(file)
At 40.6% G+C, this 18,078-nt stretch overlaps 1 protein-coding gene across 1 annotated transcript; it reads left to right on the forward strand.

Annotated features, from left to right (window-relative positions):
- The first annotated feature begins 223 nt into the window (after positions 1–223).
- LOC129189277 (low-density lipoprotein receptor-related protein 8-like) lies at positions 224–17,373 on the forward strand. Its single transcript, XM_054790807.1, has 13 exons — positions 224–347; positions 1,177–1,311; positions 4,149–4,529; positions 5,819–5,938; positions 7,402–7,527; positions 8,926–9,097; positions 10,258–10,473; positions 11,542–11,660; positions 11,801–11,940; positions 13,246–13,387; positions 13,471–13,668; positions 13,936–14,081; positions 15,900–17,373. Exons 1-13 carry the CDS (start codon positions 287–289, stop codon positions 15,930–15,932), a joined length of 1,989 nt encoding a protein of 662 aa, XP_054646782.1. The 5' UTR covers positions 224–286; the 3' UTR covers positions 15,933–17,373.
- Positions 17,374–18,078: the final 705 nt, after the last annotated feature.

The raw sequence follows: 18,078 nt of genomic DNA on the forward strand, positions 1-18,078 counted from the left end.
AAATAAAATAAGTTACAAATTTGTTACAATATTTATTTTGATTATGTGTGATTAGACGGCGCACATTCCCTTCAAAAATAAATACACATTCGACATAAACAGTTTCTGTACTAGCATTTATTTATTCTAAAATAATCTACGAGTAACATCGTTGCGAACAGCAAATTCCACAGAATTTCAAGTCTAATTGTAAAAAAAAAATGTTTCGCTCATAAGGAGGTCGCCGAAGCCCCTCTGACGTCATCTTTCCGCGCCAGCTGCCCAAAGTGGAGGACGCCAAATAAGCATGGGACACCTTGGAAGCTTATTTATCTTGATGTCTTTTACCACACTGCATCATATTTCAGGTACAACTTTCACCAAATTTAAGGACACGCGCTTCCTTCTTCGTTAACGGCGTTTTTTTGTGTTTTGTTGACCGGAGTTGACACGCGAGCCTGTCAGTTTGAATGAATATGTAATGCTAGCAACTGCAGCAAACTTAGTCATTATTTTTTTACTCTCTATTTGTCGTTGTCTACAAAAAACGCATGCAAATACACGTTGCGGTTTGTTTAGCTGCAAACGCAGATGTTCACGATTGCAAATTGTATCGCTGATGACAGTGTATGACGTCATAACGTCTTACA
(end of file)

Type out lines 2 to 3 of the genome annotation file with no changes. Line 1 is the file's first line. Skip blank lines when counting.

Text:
Annotated features, from left to right (window-relative positions):
- The first annotated feature begins 223 nt into the window (after positions 1–223).